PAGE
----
There is something seriously wrong with us.

People are dying, everyday, because, in part, they don't have enough food. I am beyond frustration. This group of fractured people we call the human race is about to face its judgement.

If 2012 is some kind of cataclysm, do we really deserve to survive?



posted on Aug, 14 2009 @ 10:16 PM
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As a raw foodist im definately mad, im mad as hell.



I trully hope people start learning self sustainablity before its too late.



posted on Aug, 14 2009 @ 10:32 PM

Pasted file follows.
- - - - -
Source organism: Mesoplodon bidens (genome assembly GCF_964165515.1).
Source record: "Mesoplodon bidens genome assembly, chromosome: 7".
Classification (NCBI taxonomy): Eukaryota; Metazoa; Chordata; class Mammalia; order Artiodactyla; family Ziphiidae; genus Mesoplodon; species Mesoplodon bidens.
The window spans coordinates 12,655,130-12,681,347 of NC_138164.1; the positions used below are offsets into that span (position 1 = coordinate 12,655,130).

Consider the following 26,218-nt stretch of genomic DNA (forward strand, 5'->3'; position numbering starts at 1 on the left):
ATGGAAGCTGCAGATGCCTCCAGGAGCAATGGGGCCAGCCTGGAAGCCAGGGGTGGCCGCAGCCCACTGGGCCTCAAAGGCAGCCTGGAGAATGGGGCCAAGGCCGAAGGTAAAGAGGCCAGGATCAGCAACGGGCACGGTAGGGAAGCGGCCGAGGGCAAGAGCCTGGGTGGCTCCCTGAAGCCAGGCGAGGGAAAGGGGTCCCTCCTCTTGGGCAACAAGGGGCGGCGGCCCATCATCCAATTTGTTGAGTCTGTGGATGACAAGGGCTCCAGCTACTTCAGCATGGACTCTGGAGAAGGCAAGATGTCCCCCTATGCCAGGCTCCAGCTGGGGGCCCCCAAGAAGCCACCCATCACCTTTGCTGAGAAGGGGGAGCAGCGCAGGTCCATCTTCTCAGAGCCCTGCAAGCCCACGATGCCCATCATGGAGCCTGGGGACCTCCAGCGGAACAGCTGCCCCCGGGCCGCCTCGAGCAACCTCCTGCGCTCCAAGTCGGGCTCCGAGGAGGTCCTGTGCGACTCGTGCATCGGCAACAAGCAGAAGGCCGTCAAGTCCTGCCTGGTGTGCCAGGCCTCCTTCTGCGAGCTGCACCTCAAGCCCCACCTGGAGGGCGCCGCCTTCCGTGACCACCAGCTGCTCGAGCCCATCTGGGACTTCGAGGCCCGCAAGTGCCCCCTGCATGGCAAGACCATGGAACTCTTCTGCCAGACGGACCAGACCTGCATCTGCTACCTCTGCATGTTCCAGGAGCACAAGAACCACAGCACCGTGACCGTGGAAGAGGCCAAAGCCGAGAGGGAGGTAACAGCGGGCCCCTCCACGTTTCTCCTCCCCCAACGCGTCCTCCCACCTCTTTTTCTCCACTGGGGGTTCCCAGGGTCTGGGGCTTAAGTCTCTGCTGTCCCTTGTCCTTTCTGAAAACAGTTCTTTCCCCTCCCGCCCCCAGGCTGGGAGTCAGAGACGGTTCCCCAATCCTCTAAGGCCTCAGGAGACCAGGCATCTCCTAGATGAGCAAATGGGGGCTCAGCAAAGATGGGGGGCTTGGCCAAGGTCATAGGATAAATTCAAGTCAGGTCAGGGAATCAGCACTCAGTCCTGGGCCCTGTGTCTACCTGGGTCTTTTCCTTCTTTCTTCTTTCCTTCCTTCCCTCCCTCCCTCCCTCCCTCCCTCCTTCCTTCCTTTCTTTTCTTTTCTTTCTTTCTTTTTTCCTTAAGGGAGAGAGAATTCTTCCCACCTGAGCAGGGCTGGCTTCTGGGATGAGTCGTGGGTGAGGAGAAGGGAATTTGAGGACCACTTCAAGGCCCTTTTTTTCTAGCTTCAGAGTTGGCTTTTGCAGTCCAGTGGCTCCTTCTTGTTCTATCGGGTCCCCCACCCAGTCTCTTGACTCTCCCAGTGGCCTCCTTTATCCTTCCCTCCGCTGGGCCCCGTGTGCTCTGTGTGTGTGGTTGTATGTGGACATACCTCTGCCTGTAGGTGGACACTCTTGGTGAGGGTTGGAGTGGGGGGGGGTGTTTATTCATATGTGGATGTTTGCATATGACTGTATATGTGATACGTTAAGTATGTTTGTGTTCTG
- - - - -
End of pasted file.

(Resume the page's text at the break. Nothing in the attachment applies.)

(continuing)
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I've heard a lot of talk about the idea that we can't support our country on the land we have. We are actually wasting a large portion of what we grow and using tax dollars to prevent more from being used. It simply protects certain industries profits and screws the rest of us.

It's not about learning sustainability. It's about being allowed to practice it.



posted on Aug, 14 2009 @ 10:34 PM
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Originally posted by badgerprints
I've heard a lot of talk about the idea that we can't support our country on the land we have. We are actually wasting a large portion of what we grow and using tax dollars to prevent more from being used. It simply protects certain industries profits and screws the rest of us.

It's not about learning sustainability. It's about being allowed to practice it.


Amen!
There's plenty of land -
There are plenty of people who could survive very well on very little.